The security company said the attacks were attributed to RedDelta and Mustang Panda, both of which are allegedly based in China.
The McAfee Advanced Threat Research Strategic Intelligence team has identified an espionage campaign that is specifically targeting telecommunication companies in an attack dubbed “Operation Diànxùn.” McAfee researchers Thomas Roccia, Thibault Seret and John Fokker said in a blog post that the malware is using tactics similar to those seen from groups like RedDelta and Mustang Panda.
Roccia, Seret and Fokker wrote that they believe the campaign’s goal is to steal or gain access to covert information related to 5G technology using malware masquerading as Flash applications.
SEE: Future of 5G: Projections, rollouts, use cases, and more (free PDF) (TechRepublic)
Cybersecurity companies Intsights and Positive Technologies both identified Mustang Panda last year as an advanced persistent threat group behind a number of COVID-19-themed attacks on people in Vietnam and Mongolia. The attacks involved COVID-19-related phishing emails loaded with malicious .rar files that, when unzipped, installed a backdoor trojan on the victim’s machine.
RedDelta is also well known by security researchers for its work attacking the Vatican, the former civilian government of Myanmar and two Hong Kong universities last year. According to McAfee, the attacks used “the PlugX backdoor using DLL side loading with legitimate software, such as Word or Acrobat, to compromise targets.”
Now, the group–which is believed to be based in China–is going after the telecom sector, and McAfee researchers wrote that they believe the attack is related to the ban of Chinese technology in the global 5G rollout.
“While the initial vector for the infection is not entirely clear, we believe with a medium level of confidence that victims were lured to a domain under control of the threat actor, from which they were infected with malware which the threat actor leveraged to perform additional discovery and data collection,” the McAfee report said.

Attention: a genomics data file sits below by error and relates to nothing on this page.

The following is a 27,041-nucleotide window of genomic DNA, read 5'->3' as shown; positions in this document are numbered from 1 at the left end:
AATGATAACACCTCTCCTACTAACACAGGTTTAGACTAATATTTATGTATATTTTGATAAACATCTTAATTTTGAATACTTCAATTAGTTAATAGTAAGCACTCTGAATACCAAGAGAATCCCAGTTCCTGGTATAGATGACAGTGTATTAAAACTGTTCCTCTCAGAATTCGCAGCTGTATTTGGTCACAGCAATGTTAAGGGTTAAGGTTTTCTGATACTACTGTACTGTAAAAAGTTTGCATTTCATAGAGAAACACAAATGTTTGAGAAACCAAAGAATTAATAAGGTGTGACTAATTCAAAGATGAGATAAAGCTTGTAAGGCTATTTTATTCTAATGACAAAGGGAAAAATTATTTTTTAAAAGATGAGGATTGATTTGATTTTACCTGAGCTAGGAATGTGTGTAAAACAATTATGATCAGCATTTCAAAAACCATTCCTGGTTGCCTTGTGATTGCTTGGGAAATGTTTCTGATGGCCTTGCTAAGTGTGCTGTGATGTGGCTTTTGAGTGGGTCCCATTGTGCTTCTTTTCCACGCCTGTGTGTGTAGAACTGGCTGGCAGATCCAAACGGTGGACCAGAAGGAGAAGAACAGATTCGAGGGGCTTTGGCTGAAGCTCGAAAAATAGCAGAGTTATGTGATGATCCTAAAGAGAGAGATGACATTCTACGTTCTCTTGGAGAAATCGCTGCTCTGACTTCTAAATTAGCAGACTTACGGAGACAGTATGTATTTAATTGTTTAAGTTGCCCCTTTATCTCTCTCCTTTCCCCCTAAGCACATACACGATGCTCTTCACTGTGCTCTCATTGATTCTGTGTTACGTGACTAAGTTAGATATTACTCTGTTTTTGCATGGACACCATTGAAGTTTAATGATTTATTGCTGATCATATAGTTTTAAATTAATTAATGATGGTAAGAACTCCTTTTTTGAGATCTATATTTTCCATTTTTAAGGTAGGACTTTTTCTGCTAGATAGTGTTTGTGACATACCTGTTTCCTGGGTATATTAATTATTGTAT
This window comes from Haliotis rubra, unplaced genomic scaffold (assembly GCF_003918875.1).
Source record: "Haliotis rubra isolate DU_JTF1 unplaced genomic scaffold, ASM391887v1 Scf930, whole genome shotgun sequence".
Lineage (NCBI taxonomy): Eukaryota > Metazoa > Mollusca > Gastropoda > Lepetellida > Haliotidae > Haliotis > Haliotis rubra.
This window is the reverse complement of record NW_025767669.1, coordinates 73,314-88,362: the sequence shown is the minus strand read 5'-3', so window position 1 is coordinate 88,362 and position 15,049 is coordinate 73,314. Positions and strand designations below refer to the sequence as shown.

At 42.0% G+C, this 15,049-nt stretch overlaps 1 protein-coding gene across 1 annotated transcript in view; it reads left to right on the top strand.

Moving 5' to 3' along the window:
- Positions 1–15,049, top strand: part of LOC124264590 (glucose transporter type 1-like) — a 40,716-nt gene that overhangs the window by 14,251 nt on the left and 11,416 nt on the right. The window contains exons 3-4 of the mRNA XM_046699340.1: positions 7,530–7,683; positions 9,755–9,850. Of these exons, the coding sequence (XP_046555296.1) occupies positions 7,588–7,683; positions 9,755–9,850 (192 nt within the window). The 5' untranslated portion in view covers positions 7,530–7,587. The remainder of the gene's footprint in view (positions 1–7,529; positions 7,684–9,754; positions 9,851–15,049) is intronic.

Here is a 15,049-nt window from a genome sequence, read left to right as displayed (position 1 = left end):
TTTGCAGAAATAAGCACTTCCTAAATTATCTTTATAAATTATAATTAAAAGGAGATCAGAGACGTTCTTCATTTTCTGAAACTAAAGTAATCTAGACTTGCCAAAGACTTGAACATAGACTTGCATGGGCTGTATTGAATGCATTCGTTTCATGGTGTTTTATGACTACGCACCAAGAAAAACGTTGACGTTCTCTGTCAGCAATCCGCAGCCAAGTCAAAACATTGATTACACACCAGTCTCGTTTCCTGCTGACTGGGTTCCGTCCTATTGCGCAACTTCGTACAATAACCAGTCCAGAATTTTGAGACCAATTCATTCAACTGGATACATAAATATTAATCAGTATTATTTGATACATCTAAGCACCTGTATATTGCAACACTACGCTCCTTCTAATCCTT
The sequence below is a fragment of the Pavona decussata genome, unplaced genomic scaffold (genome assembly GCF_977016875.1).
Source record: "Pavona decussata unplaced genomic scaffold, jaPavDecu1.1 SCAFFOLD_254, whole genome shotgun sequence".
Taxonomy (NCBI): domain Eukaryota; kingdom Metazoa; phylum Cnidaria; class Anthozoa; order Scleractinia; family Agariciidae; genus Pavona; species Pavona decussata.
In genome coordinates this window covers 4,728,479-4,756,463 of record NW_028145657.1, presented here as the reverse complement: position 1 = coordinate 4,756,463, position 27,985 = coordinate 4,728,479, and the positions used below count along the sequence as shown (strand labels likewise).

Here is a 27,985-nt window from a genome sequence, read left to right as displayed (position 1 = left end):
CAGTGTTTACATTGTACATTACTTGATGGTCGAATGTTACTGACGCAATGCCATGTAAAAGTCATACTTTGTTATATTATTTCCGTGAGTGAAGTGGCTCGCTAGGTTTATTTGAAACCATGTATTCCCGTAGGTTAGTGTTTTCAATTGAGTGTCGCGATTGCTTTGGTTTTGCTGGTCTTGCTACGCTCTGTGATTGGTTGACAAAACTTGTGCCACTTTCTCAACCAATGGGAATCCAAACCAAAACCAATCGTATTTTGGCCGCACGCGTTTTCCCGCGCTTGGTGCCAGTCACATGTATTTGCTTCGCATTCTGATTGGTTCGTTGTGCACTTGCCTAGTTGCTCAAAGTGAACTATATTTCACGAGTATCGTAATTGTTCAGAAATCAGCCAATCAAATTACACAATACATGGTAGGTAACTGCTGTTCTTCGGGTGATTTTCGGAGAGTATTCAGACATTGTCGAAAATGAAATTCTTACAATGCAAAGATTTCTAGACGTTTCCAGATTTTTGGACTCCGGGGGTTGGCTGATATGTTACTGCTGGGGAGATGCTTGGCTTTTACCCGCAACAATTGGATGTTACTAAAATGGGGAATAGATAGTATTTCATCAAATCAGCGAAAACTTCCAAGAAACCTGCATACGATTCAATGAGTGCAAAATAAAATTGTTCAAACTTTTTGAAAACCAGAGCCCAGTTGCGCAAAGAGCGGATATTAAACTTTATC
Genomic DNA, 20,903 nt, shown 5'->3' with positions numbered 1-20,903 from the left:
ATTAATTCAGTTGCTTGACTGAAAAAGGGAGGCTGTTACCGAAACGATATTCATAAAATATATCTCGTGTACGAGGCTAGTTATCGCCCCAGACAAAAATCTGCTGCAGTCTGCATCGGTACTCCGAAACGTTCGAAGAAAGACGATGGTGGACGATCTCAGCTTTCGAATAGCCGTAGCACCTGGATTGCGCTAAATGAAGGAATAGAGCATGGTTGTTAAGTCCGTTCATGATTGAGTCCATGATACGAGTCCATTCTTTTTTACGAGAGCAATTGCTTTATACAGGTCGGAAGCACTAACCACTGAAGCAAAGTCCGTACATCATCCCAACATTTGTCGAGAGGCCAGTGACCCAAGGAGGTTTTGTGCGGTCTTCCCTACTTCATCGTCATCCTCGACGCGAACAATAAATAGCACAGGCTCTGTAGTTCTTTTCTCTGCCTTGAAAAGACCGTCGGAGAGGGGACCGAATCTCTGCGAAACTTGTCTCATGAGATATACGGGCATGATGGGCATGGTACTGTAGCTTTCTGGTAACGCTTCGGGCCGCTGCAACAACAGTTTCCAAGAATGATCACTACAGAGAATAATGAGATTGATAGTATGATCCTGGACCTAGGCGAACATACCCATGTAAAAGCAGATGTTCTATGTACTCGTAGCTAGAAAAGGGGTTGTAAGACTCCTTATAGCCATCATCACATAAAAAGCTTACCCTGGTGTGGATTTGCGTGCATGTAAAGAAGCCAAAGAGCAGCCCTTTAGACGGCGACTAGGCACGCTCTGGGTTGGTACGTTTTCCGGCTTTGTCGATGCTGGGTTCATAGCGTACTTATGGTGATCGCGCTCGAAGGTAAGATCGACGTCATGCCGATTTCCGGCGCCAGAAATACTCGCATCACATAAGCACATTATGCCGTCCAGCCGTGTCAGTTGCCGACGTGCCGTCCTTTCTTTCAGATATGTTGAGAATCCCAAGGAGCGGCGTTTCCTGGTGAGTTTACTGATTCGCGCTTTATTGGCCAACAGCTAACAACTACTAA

“We believe with a medium level of confidence that the attackers used a phishing website masquerading as the Huawei company career page to target people working in the telecommunications industry. We discovered malware that masqueraded as Flash applications, often connecting to the domain “hxxp://update.careerhuawei.net” that was under control of the threat actor. The malicious domain was crafted to look like the legitimate career site for Huawei, which has the domain: hxxp://career.huawei.com. In December, we also observed a new domain name used in this campaign: hxxp://update.huaweiyuncdn.com.”
According to McAfee’s research, the targets for the attacks are based in the United States, Europe and Southeast Asia, with a specific focus on German and Vietnamese telecommunication companies.
“McAfee ATR’s research into Operation Diànxùn reveals a capable threat actor that continuously updates tactics in an effort to extract data for their own purposes,” Raj Samani, a McAfee fellow and chief scientist, told TechRepublic.
“Whilst the focus will be on the threat actor, the recommendation is to focus on the available IoCs and TTPs to not only hunt for the threat but implement controls that prevent such adversaries from being successful.”
While there was initial interest from dozens of governments in allowing Chinese companies like Huawei and ZTE to build out 5G networks, the United States and some European countries have in recent months pressed countries to stop rollout efforts over concerns that the Chinese government would have some level of access or control over the systems, according to Foreign Policy and Reuters.
Former President Donald Trump and his administration pressed other countries through a series of bilateral declarations to avoid hiring Chinese companies for 5G systems, sparking outrage from the Chinese government, who accused the US and Europe of rigging the free market in favor of companies based in their own countries.
“In this report we have brought to light a recent espionage operation allegedly attributed to a Chinese APT group. Regarding the targeted sector (telecoms), we believe that this campaign was used to access sensitive data and to spy on companies related to 5G technology. Additionally, the use of a fake Huawei website gives more clues about the telecom targets,” the report said.
“The announcement of the ban on Huawei in several countries could have motivated the operation. The operating methods were previously assigned to the Chinese groups RedDelta and Mustang Panda. While we believe that the two actors could be the same, based on similar techniques, tactics and procedures, we currently have no further evidence. Interestingly, the RedDelta group has previously targeted Catholic organizations, while this campaign is primarily focused on telecommunications.”
This post was written by and was first posted to TechRepublic
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